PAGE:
It’s obvious that Eggers himself harbors a deep dislike of technology and the way the Internet is growing and expanding in society as that’s the way it was written, in a smug and dismissive manner. Each time Mae’s ex-boyfriend Mercer makes an appearance the opportunity is taken to preach his opinions about her job and what companies like ‘The Circle’ are doing to this world. It’s clear Eggers is the embodiment of Mercer and he used that character to push his agenda which is completely fine by me, but the opinions of technological advances were written as black and white where people are either completely for or completely against those advances. Personally, I found myself in a grey area and I’m doubtfully the only like-minded individual.

Setting all that aside I really have to mention the worst thing about this book: the sex scenes. Not only was there a completely unnecessary romance, but the embarrassingly graphic sex scenes told from the point of view of a female were awful (not to mention the scene where Mae walked in on her parents? Served absolutely no purpose to the advancement of the storyline.) Maybe it would’ve been better if the main character was a male and Eggers could have made it sound like he has a modicum of sense in regards to what goes on in the bedroom. The bothersome descriptive words makes me hope someone will steal that man’s thesaurus. Here a few cringe-worthy examples:

‘Then his eyes closed, and he went into paroxysms, emitting a brief squeal before grunting his arrival.’
Squeal? Grunting? ARRIVAL? No, no, no.

“Sometimes,” he said, and breathed fire into her ear.
My. That sounds painful.

‘She could think only of a campfire, one small log, all of it doused in milk.’
Okay, maybe this is a little out of context and hard to understand but there had just been an embarrassing sexual situation where the man was a bit too… quick with it. And Eggers uses a ‘small log’ and ‘milk’ as the descriptive terms. Good grief, NO.

The Circle is at times a bit of a satiric story on the technological advances in this day and age but does manage to bring up some points that would be worth discussing. If it was a non-biased written interpretation on the future possibilities of technology it could have been well received (by me) but as it stands it was written too much like The Circle was ‘Big Brother’ and everything associated with technology is inherently bad. The laughable ending which involves robot drones directed by social media hordes that essentially cause a murder only solidified my displeasure.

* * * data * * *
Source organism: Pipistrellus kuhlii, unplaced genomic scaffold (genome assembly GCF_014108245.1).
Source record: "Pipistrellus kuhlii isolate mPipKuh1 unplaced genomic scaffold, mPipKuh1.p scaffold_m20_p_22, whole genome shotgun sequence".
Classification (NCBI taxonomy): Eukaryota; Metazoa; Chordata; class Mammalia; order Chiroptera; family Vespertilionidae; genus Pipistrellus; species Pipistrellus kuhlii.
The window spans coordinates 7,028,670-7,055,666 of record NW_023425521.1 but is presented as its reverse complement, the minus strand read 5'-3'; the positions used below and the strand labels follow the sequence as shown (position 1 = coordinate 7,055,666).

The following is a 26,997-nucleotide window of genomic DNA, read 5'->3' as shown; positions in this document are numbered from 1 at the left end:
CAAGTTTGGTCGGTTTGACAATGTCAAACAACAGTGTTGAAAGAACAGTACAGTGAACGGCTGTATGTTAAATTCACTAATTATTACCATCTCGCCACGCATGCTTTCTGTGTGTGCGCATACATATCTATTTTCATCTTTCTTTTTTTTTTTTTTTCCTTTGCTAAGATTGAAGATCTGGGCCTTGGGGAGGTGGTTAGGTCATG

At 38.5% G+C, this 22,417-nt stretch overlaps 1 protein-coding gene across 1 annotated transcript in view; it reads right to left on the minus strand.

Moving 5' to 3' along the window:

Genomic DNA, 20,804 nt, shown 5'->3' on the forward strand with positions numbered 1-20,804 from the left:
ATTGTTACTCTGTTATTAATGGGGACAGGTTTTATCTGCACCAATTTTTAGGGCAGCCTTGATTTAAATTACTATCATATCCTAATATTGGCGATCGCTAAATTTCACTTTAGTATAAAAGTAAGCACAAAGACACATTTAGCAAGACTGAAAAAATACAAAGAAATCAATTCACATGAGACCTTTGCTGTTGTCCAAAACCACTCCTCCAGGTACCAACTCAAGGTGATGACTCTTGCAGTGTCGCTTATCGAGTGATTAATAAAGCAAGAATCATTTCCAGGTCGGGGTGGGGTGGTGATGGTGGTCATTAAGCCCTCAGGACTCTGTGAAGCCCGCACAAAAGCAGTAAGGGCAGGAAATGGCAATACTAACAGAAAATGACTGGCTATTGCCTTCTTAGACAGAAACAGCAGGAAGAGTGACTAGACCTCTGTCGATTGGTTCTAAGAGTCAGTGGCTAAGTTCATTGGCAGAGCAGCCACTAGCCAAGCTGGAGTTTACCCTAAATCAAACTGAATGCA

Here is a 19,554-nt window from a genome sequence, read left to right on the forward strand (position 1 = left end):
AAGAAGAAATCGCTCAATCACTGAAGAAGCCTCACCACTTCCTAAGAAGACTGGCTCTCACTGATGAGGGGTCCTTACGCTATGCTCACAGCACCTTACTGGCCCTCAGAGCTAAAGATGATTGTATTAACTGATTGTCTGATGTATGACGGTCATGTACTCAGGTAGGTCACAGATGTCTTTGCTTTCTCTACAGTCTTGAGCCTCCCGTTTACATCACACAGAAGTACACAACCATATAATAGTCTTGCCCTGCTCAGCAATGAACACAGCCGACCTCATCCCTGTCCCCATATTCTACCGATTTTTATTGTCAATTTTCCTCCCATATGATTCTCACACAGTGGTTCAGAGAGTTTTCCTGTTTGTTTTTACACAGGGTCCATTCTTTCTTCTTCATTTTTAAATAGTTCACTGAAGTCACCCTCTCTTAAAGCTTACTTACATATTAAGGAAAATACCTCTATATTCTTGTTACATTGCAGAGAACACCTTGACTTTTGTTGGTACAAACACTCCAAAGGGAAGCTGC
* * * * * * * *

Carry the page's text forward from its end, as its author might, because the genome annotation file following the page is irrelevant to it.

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Book Review – All Our Yesterdays (All Our Yesterdays #1) by Cristin Terrill

October 11, 2013 Bonnie Book Reviews, Read in 2013, YA 4 Comments

I received this book free from in exchange for an honest review. This does not affect my opinion of the book or the content of my review.

Book Review – All Our Yesterdays (All Our Yesterdays #1) by Cristin TerrillAll Our Yesterdays by Cristin Terrill
Series: All Our Yesterdays #1
Published by Disney Hyperion on September 3rd 2013
Pages: 368
Genres: Sci-fi, Time Travel
Format: ARC
Amazon
Goodreads


three-half-stars

"You have to kill him."

Imprisoned in the heart of a secret military base, Em has nothing except the voice of the boy in the cell next door and the list of instructions she finds taped inside the drain.

Only Em can complete the final instruction. She's tried everything to prevent the creation of a time machine that will tear the world apart. She holds the proof: a list she has never seen before, written in her own hand. Each failed attempt in the past has led her to the same terrible present-imprisoned and tortured by a sadistic man called the doctor while war rages outside.

Marina has loved her best friend James since they were children. A gorgeous, introverted science prodigy from one of America's most famous families, James finally seems to be seeing Marina in a new way, too. But on one disastrous night, James's life crumbles apart, and with it, Marina's hopes for their future. Marina will protect James, no matter what. Even if it means opening her eyes to a truth so terrible that she may not survive it. At least not as the girl she once was. Em and Marina are in a race against time that only one of them can win.